A wide range of clients – including regulated businesses in manufacturing, aviation and healthcare; individual political candidates and political action committees (PACs); and political subdivisions – rely on Lowell’s extensive experience in administrative law; election law and political campaign finance law; as well as government contract and procurement matters. A trusted litigator, he has handled numerous cases in the federal and state courts challenging government action, and has made multiple appearances before the Missouri Supreme Court in employment and constitutional cases.

Clients appreciate Lowell’s deep background within and innate understanding of public policy. Lowell worked in Washington, DC, as a policy advisor to the Judicial Conference of the United States and as counsel to Bob Dole’s 1988 presidential election campaign. He also served as both Missouri’s Deputy Director of Revenue and general counsel to Missouri Governor Matt Blunt. Lowell has been a regular speaker on administrative law, tax and election law issues to groups such as the Associated Industries of Missouri (AIM), the Missouri Chamber of Commerce and Industry, and the Associated General Contractors (AGC) of Missouri. His proven collaborative and relationship-building skills move client goals forward.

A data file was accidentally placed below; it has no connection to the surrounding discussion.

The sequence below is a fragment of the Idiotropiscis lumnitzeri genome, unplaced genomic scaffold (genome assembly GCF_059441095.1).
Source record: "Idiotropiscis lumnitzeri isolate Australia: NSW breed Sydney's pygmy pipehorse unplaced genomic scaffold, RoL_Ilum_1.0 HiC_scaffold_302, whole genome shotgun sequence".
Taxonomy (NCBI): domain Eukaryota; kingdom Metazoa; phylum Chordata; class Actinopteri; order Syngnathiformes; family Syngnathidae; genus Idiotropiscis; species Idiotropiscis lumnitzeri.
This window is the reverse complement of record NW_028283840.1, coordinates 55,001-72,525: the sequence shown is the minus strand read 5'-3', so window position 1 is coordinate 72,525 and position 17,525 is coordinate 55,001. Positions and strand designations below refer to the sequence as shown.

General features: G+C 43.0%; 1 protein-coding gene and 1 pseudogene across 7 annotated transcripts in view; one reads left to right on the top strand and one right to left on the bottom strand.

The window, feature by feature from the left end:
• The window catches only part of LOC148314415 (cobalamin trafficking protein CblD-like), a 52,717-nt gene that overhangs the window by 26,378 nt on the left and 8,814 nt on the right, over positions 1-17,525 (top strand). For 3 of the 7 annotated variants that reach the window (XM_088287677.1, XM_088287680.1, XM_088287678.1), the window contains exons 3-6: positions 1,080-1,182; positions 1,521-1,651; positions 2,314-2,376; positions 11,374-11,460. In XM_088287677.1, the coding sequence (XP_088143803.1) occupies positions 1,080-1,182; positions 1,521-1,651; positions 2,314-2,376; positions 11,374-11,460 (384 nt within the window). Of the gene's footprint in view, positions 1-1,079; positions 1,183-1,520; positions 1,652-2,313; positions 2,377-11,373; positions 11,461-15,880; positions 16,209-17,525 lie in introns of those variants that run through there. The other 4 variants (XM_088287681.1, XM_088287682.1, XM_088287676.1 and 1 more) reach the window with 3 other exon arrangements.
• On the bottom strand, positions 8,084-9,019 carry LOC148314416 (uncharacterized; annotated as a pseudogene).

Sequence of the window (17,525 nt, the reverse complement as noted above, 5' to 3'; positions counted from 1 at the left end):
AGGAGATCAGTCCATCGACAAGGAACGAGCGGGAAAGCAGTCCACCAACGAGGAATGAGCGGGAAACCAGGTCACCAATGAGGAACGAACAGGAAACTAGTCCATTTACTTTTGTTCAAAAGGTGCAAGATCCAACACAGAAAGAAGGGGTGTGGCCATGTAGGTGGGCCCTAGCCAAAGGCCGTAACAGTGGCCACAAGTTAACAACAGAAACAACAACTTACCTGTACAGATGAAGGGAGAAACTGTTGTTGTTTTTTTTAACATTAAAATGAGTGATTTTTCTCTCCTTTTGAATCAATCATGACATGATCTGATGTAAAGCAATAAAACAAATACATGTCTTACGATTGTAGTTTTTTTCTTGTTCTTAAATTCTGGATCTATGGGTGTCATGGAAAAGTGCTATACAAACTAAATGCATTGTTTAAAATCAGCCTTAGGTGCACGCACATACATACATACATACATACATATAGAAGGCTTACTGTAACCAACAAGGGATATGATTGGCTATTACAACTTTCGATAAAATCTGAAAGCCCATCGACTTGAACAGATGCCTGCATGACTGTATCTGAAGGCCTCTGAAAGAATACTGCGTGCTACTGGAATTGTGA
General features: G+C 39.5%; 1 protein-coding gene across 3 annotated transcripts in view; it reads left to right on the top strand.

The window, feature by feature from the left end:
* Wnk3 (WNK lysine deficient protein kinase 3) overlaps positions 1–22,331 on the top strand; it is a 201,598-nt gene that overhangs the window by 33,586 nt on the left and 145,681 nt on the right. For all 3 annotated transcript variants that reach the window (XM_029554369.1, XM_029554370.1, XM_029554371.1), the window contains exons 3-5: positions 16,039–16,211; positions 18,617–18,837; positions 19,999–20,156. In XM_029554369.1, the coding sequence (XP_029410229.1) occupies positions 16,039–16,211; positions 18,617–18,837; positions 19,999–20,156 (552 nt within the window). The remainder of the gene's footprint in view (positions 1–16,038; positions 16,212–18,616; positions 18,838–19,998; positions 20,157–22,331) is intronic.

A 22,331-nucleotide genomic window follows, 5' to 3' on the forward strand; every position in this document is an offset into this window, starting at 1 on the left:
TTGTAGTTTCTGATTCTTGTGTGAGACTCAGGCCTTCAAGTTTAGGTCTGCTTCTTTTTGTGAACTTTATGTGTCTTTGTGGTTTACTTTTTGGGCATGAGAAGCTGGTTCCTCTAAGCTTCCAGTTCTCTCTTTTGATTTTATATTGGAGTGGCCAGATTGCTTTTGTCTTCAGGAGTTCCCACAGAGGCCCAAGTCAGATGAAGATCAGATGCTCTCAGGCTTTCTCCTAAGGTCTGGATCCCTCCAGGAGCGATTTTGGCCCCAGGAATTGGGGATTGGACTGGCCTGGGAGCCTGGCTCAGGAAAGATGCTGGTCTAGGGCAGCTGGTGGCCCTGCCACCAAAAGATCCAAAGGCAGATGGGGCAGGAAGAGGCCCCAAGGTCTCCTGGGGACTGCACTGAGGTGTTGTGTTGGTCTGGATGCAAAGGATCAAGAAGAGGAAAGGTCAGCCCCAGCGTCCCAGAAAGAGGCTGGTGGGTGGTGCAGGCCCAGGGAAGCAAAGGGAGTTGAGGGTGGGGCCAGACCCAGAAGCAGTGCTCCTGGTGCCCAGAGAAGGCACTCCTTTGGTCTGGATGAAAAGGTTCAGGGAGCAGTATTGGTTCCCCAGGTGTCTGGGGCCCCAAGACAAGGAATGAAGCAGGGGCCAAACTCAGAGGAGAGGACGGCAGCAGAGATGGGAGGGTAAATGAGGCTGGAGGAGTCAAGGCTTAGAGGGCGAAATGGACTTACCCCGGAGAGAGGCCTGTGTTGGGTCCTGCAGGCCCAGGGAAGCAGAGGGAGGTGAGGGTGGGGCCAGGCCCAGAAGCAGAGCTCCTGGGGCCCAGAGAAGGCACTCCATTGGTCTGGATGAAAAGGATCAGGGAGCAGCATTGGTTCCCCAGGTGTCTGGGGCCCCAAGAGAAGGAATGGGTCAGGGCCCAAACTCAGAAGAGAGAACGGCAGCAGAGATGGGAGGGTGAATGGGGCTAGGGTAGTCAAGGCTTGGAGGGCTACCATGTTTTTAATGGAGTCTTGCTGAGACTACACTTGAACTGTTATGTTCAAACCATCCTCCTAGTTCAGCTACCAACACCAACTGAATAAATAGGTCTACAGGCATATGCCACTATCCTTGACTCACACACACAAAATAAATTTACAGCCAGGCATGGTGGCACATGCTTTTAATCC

Krishnan Ramadas, Associate Director
Berkeley Research Group, LLC

Krishnan Ramadas is a Certified Management Accountant (CMA) with over 15 years of experience in the areas of financial/economic analyses and damages assessment in complex business disputes. He has significant expertise in evaluating lost profits, reasonable royalties, unjust enrichment, and price erosion, among other forms of damages, in a litigation setting. Mr. Ramadas has also assisted clients with pre-litigation licensing strategy and with the monetary aspect of settlement discussions. His primary focus areas include intellectual property matters (such as patent, copyright, and trademark infringement as well as misappropriation of trade secrets lawsuits) and commercial damages matters (for example,  breach of contract cases).